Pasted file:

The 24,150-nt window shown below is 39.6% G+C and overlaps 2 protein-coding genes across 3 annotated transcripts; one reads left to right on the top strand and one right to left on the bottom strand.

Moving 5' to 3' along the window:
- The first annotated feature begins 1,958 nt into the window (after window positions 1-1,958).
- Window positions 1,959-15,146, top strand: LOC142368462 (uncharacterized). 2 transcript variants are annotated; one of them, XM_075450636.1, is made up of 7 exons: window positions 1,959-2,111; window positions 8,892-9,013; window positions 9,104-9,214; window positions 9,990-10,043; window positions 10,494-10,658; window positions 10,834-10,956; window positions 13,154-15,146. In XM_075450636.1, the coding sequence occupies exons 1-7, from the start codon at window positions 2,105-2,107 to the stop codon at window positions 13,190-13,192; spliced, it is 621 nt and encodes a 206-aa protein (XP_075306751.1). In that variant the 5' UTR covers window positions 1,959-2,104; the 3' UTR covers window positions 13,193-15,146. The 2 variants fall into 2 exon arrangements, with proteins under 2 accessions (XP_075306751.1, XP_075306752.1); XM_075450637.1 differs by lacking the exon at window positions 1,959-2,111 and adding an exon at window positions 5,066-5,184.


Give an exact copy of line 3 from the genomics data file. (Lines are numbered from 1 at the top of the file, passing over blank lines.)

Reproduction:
- The first annotated feature begins 1,958 nt into the window (after window positions 1-1,958).